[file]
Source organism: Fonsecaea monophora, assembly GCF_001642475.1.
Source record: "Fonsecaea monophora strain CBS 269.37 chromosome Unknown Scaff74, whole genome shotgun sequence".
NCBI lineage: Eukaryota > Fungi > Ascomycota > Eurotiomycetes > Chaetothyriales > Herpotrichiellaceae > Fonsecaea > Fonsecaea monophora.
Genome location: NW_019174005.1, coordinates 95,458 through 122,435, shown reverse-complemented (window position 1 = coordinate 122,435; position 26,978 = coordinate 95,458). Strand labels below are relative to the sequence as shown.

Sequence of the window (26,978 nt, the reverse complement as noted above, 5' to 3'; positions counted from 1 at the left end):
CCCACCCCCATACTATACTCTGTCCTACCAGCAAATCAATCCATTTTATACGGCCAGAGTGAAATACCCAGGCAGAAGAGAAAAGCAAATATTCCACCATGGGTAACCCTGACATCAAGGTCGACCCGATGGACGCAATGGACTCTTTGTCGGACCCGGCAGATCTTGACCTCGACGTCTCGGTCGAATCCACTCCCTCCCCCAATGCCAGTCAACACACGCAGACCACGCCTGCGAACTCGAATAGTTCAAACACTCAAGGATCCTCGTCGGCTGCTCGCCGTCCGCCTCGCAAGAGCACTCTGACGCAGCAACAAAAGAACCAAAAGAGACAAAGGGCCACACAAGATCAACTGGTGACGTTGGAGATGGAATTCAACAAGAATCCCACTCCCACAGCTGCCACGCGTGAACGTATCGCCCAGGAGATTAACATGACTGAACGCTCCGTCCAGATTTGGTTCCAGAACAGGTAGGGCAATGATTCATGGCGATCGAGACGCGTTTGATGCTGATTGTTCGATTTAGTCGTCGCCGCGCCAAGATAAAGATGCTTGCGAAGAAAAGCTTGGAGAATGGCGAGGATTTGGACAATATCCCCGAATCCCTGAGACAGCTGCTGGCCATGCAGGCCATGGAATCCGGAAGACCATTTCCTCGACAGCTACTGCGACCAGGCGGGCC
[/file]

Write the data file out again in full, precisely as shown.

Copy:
Source organism: Fonsecaea monophora, assembly GCF_001642475.1.
Source record: "Fonsecaea monophora strain CBS 269.37 chromosome Unknown Scaff74, whole genome shotgun sequence".
NCBI lineage: Eukaryota > Fungi > Ascomycota > Eurotiomycetes > Chaetothyriales > Herpotrichiellaceae > Fonsecaea > Fonsecaea monophora.
Genome location: NW_019174005.1, coordinates 95,458 through 122,435, shown reverse-complemented (window position 1 = coordinate 122,435; position 26,978 = coordinate 95,458). Strand labels below are relative to the sequence as shown.

Sequence of the window (26,978 nt, the reverse complement as noted above, 5' to 3'; positions counted from 1 at the left end):
CCCACCCCCATACTATACTCTGTCCTACCAGCAAATCAATCCATTTTATACGGCCAGAGTGAAATACCCAGGCAGAAGAGAAAAGCAAATATTCCACCATGGGTAACCCTGACATCAAGGTCGACCCGATGGACGCAATGGACTCTTTGTCGGACCCGGCAGATCTTGACCTCGACGTCTCGGTCGAATCCACTCCCTCCCCCAATGCCAGTCAACACACGCAGACCACGCCTGCGAACTCGAATAGTTCAAACACTCAAGGATCCTCGTCGGCTGCTCGCCGTCCGCCTCGCAAGAGCACTCTGACGCAGCAACAAAAGAACCAAAAGAGACAAAGGGCCACACAAGATCAACTGGTGACGTTGGAGATGGAATTCAACAAGAATCCCACTCCCACAGCTGCCACGCGTGAACGTATCGCCCAGGAGATTAACATGACTGAACGCTCCGTCCAGATTTGGTTCCAGAACAGGTAGGGCAATGATTCATGGCGATCGAGACGCGTTTGATGCTGATTGTTCGATTTAGTCGTCGCCGCGCCAAGATAAAGATGCTTGCGAAGAAAAGCTTGGAGAATGGCGAGGATTTGGACAATATCCCCGAATCCCTGAGACAGCTGCTGGCCATGCAGGCCATGGAATCCGGAAGACCATTTCCTCGACAGCTACTGCGACCAGGCGGGCC